Whatcom County men sentenced for horse-whipping abuse of boy, 10

Two men from rural Whatcom County must serve jail time for abusing a child for not doing his chores: they forced him to run for hours on a steep mountain road, struck him with a horse whip when he stopped, and shoved him into a cold stream, according to court records.

The child’s father, Robert Thomas Toy, told his wife that he and Lawrence “Eddie” Larsen were going to have a talk with the boy after school in December 2014. She believed they were going to talk with him about doing his homework, according to her statement to police. He came home around midnight with scrapes, welts, and marks on his arms.

His mother asked Toy how that happened, and he told her that Lawrence, the boy’s step-grandfather, got mad at him when he stopped running – a “form of discipline that was sometimes used” on the boy, according to charging papers filed in Whatcom County Superior Court.

On Dec. 13, the sheriff’s office was alerted through a call placed from Boise, Idaho, and the child told deputies what had happened: Toy and Larsen drove him to Paradise Valley Road southeast of Sumas and ordered him to get out. They told him to run up the steep road for perhaps two or three miles. He stopped when he got tired, and his father pushed him into a cold stream along the road, according to the boy’s account.

Toy then struck him about three times with an 85-inch horse whip. Larsen was “not happy” with how Toy swung it, according to charging papers. So he grabbed the whip and swung it like a baseball bat at the boy, to make him run again. The boy estimated being whipped 30 to 50 times by Larsen, over the following three or four hours.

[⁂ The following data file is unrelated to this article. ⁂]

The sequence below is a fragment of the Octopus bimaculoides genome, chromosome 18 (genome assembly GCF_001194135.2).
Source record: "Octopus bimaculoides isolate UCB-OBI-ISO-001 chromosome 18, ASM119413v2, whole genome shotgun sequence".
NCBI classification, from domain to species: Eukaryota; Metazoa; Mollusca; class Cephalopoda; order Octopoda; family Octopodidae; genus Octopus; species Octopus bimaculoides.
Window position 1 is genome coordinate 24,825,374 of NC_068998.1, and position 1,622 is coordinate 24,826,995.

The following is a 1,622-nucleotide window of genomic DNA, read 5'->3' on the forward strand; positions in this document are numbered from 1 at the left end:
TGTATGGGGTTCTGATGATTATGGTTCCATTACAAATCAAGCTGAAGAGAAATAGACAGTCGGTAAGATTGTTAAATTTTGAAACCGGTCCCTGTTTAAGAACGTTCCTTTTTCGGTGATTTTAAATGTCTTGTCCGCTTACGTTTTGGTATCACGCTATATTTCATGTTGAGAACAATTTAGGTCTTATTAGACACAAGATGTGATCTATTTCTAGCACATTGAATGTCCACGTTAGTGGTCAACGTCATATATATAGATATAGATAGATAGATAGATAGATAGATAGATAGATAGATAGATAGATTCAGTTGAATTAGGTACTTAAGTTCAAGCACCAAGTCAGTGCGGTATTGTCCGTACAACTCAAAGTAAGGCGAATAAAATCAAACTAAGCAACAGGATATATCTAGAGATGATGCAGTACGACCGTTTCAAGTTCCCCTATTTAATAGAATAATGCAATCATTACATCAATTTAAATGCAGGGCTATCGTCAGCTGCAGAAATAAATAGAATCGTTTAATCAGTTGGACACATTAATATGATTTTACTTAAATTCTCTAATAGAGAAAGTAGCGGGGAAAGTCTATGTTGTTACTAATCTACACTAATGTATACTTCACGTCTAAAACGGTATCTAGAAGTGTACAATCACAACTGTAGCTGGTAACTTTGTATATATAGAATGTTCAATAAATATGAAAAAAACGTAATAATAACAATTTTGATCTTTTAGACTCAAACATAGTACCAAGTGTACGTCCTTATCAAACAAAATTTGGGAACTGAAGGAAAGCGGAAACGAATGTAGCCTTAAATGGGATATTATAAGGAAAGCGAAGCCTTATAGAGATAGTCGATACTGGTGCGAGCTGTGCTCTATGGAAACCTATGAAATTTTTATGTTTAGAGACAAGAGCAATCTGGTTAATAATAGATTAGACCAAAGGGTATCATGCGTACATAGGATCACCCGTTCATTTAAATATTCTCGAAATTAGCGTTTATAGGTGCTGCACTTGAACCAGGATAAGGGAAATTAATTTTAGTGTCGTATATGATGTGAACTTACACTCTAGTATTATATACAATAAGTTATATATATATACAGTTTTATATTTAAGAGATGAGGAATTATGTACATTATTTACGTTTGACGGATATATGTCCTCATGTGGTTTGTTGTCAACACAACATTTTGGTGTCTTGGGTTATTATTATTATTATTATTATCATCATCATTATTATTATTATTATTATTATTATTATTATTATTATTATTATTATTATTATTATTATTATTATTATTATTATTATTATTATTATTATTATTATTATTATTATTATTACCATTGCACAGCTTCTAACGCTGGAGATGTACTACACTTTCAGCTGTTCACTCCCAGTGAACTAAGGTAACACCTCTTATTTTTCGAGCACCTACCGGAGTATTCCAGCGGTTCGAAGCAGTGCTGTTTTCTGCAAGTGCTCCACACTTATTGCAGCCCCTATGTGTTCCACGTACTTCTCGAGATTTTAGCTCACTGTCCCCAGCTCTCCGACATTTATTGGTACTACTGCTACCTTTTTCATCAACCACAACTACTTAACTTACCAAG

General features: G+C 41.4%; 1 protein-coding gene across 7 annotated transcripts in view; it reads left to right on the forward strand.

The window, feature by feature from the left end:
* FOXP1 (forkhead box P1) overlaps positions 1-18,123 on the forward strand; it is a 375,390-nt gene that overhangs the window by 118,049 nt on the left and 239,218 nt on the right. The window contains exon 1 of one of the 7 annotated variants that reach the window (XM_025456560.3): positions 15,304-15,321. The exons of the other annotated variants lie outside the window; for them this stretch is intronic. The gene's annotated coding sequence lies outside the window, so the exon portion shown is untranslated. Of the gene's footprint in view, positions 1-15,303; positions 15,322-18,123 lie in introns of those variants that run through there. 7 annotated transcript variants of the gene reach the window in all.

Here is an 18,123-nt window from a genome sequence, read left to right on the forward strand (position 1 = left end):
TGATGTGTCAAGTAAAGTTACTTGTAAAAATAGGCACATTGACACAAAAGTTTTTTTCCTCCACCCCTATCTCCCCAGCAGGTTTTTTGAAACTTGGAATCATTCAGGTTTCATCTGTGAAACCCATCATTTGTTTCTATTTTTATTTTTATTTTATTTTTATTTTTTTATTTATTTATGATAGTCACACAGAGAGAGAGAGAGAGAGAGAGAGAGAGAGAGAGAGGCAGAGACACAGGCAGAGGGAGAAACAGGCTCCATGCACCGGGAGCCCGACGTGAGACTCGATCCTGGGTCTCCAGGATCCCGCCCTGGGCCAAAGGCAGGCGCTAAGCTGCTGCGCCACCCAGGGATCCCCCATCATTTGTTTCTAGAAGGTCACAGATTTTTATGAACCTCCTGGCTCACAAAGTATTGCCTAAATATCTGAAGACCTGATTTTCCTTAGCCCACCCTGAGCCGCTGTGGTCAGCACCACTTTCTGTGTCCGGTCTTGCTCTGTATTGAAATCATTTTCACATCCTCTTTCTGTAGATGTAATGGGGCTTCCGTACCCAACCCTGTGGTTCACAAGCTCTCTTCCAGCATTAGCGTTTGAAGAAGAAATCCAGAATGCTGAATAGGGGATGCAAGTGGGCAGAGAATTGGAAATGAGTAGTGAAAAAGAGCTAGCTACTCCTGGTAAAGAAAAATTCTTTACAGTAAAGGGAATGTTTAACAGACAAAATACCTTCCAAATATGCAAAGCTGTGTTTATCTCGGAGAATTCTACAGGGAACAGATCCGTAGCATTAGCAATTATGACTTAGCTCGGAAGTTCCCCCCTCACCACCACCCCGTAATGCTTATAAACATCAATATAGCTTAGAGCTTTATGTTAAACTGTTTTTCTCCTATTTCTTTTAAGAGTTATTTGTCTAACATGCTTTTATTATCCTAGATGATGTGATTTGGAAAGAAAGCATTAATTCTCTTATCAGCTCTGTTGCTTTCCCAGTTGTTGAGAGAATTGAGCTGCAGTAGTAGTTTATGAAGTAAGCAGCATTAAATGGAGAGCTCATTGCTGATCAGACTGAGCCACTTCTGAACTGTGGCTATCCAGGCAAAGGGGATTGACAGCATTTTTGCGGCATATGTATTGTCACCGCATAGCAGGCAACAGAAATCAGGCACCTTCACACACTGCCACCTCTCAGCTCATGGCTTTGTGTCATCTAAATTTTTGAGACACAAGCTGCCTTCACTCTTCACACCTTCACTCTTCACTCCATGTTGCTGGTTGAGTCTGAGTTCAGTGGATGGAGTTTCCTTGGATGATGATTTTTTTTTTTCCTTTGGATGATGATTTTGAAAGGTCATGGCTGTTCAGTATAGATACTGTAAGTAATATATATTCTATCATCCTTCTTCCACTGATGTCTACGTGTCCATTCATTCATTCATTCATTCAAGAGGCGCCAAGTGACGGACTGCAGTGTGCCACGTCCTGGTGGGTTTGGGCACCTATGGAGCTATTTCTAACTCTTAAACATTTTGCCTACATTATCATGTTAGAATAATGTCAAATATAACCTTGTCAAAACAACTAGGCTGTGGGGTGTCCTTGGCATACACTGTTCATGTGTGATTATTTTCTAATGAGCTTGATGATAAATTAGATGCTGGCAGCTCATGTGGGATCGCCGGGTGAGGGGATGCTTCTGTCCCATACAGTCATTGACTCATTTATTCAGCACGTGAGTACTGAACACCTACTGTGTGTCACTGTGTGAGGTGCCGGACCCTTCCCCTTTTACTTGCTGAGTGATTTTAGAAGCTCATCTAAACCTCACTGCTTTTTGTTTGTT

The boy took his shirt off to show deputies the deep circular red marks around his arms, from the wrists to the shoulder, and one open cut that had scabbed over. He said he was still in pain.

Larsen and Toy, residents of the Maple Falls area, were arrested and charged that week. Court records show Toy had been married to his wife for six days before he was arrested. She filed for divorce a few months later, and court records outline an ongoing custody dispute involving another child.

Toy pleaded guilty in August to second-degree assault and second-degree assault of a child.

“I’m just sorry it happened,” Toy told the judge in court. “I regret it happening.”

He made no other comments at his sentencing. Superior Court Judge Ira Uhrig told Toy his actions evoked “not just punishment, but cruelty – physical cruelty.” He sentenced Toy to six months in jail, as suggested by a plea deal. State guidelines suggest a standard of 6 to 12 months.

Larsen pleaded guilty to second-degree assault. He faced 3 to 9 months in jail. To reach a plea deal, however, he agreed to serve one year of state prison time.

“It was our perception that this defendant (Larsen) was more culpable than the victim’s father, and that’s why the sentences vary the way they do,” a deputy prosecutor, Eric Richey, told a judge at a plea hearing in October. “I’ll leave it at that.”

Judge Deborra Garrett approved the one-year sentence last week. Larsen and Toy had no prior felony record.

Information about how sheriff’s deputies were notified was corrected Dec. 9, 2016.

Caleb Hutton: 360-715-2276, @bhamcaleb